As Christmas approaches, saving those loose pennies becomes more crucial than usual. However, according to a new study, British households are spending more than ever on their cars. In fact, the study has revealed an increase of more than £200bn over the last 20 years.
To dig a little deeper, insurance specialist Admiral carried out a survey to find out how much Britons spend on their cars and what particular regions pay out the most cash for, whether it’s fuel, maintenance or the car itself.
In Great Britain, the average amount spent on a car per household, including maintenance and petrol over the duration of an ownership, has risen by a staggering £13,670 since 1995.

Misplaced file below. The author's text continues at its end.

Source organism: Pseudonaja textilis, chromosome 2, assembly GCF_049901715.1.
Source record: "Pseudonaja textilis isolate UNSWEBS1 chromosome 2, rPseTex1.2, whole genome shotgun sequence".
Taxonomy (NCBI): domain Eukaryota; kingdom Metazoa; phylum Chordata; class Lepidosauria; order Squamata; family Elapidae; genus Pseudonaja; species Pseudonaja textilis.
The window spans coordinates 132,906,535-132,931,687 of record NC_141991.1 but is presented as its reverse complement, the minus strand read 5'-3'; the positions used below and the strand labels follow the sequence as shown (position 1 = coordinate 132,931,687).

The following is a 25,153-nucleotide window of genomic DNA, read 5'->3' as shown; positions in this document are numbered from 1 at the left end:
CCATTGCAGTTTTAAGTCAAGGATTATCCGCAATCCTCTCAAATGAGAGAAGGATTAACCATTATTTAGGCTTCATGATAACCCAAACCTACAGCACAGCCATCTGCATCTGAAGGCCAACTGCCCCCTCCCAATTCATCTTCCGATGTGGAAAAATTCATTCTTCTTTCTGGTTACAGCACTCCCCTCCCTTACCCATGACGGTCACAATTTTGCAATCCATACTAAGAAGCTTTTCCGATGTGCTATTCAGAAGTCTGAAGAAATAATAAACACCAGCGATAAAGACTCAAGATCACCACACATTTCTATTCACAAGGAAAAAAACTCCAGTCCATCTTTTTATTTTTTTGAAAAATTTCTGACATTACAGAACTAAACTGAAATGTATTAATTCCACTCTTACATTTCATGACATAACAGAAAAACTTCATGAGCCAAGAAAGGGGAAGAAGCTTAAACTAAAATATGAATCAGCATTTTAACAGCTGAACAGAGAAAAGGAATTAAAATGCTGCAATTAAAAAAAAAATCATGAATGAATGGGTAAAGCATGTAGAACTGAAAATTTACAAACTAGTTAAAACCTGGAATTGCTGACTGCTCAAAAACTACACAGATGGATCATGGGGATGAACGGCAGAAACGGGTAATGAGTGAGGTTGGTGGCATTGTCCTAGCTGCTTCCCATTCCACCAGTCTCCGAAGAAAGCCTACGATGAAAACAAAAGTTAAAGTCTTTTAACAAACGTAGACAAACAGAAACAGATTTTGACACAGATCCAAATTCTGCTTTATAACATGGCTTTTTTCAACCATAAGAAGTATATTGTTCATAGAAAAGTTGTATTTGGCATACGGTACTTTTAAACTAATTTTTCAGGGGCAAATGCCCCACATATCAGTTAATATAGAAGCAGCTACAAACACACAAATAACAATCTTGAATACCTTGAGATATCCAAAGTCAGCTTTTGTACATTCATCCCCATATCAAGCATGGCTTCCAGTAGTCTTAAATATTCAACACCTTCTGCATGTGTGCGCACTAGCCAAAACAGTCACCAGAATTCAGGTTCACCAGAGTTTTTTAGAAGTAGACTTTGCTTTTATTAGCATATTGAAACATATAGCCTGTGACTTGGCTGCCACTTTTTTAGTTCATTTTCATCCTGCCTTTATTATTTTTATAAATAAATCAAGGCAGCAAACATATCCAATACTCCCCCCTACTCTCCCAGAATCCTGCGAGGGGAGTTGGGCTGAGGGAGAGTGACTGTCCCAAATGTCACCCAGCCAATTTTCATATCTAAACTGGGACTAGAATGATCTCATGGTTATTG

The largest increase was seen in the North East, where Brits spend an extra £16,302.64 per household. This can be attributed to a surge in households with two or more cars – the average in 1995 stood at 0.70 cars/vans, compared to 1.08 in more recent years.
London’s car spend has seen the lowest increase in the past two decades, with an average of £17,870.62 per household compared to £10,859.86 in 1995.
Admiral has collected these findings into an interactive tool called The Great British Car-Buying Landscape, which allows users to compare motoring costs across the country.
Justin Beddows of Admiral said: “British households are becoming more reliant on owning two or more cars than ever before, and as a result we are spending much more on our vehicles. The average home has 1.14 cars or vans, whereas 20 years ago it was just one.”